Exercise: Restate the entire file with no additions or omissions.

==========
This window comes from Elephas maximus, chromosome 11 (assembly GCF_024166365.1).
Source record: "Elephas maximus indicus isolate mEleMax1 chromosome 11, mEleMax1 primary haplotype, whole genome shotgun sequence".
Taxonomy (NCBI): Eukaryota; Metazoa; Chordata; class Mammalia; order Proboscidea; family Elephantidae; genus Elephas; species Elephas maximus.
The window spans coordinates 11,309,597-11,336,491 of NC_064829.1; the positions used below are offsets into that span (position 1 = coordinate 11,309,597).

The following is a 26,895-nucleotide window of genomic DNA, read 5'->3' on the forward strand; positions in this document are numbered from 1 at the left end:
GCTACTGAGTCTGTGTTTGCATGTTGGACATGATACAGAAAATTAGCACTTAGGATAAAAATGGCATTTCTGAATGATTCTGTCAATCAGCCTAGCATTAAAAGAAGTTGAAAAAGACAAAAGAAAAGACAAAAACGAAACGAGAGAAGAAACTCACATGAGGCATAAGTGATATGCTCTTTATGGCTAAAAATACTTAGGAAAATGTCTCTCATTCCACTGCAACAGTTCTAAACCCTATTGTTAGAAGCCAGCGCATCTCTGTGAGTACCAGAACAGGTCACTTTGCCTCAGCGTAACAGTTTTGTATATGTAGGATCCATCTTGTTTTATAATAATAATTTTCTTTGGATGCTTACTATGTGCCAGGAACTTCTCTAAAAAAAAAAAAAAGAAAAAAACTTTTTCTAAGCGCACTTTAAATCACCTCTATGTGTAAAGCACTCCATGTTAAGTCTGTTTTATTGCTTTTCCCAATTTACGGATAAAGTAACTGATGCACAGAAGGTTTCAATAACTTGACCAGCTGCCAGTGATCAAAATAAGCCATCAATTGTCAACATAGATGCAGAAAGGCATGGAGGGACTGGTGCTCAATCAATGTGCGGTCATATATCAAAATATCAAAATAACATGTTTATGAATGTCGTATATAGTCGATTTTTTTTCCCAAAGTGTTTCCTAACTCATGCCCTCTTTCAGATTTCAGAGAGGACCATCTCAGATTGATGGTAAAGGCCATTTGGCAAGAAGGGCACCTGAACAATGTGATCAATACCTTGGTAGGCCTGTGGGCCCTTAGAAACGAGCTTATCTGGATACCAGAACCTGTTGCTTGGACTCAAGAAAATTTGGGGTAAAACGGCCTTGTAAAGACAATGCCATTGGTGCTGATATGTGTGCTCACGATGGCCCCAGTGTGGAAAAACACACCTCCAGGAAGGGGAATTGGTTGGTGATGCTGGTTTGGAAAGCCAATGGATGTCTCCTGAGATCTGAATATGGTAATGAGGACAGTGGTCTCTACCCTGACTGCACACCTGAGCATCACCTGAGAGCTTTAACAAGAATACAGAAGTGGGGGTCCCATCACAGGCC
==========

This window comes from Elephas maximus, chromosome 11 (assembly GCF_024166365.1).
Source record: "Elephas maximus indicus isolate mEleMax1 chromosome 11, mEleMax1 primary haplotype, whole genome shotgun sequence".
Taxonomy (NCBI): Eukaryota; Metazoa; Chordata; class Mammalia; order Proboscidea; family Elephantidae; genus Elephas; species Elephas maximus.
The window spans coordinates 11,309,597-11,336,491 of NC_064829.1; the positions used below are offsets into that span (position 1 = coordinate 11,309,597).

The following is a 26,895-nucleotide window of genomic DNA, read 5'->3' on the forward strand; positions in this document are numbered from 1 at the left end:
GCTACTGAGTCTGTGTTTGCATGTTGGACATGATACAGAAAATTAGCACTTAGGATAAAAATGGCATTTCTGAATGATTCTGTCAATCAGCCTAGCATTAAAAGAAGTTGAAAAAGACAAAAGAAAAGACAAAAACGAAACGAGAGAAGAAACTCACATGAGGCATAAGTGATATGCTCTTTATGGCTAAAAATACTTAGGAAAATGTCTCTCATTCCACTGCAACAGTTCTAAACCCTATTGTTAGAAGCCAGCGCATCTCTGTGAGTACCAGAACAGGTCACTTTGCCTCAGCGTAACAGTTTTGTATATGTAGGATCCATCTTGTTTTATAATAATAATTTTCTTTGGATGCTTACTATGTGCCAGGAACTTCTCTAAAAAAAAAAAAAAGAAAAAAACTTTTTCTAAGCGCACTTTAAATCACCTCTATGTGTAAAGCACTCCATGTTAAGTCTGTTTTATTGCTTTTCCCAATTTACGGATAAAGTAACTGATGCACAGAAGGTTTCAATAACTTGACCAGCTGCCAGTGATCAAAATAAGCCATCAATTGTCAACATAGATGCAGAAAGGCATGGAGGGACTGGTGCTCAATCAATGTGCGGTCATATATCAAAATATCAAAATAACATGTTTATGAATGTCGTATATAGTCGATTTTTTTTCCCAAAGTGTTTCCTAACTCATGCCCTCTTTCAGATTTCAGAGAGGACCATCTCAGATTGATGGTAAAGGCCATTTGGCAAGAAGGGCACCTGAACAATGTGATCAATACCTTGGTAGGCCTGTGGGCCCTTAGAAACGAGCTTATCTGGATACCAGAACCTGTTGCTTGGACTCAAGAAAATTTGGGGTAAAACGGCCTTGTAAAGACAATGCCATTGGTGCTGATATGTGTGCTCACGATGGCCCCAGTGTGGAAAAACACACCTCCAGGAAGGGGAATTGGTTGGTGATGCTGGTTTGGAAAGCCAATGGATGTCTCCTGAGATCTGAATATGGTAATGAGGACAGTGGTCTCTACCCTGACTGCACACCTGAGCATCACCTGAGAGCTTTAACAAGAATACAGAAGTGGGGGTCCCATCACAGGCC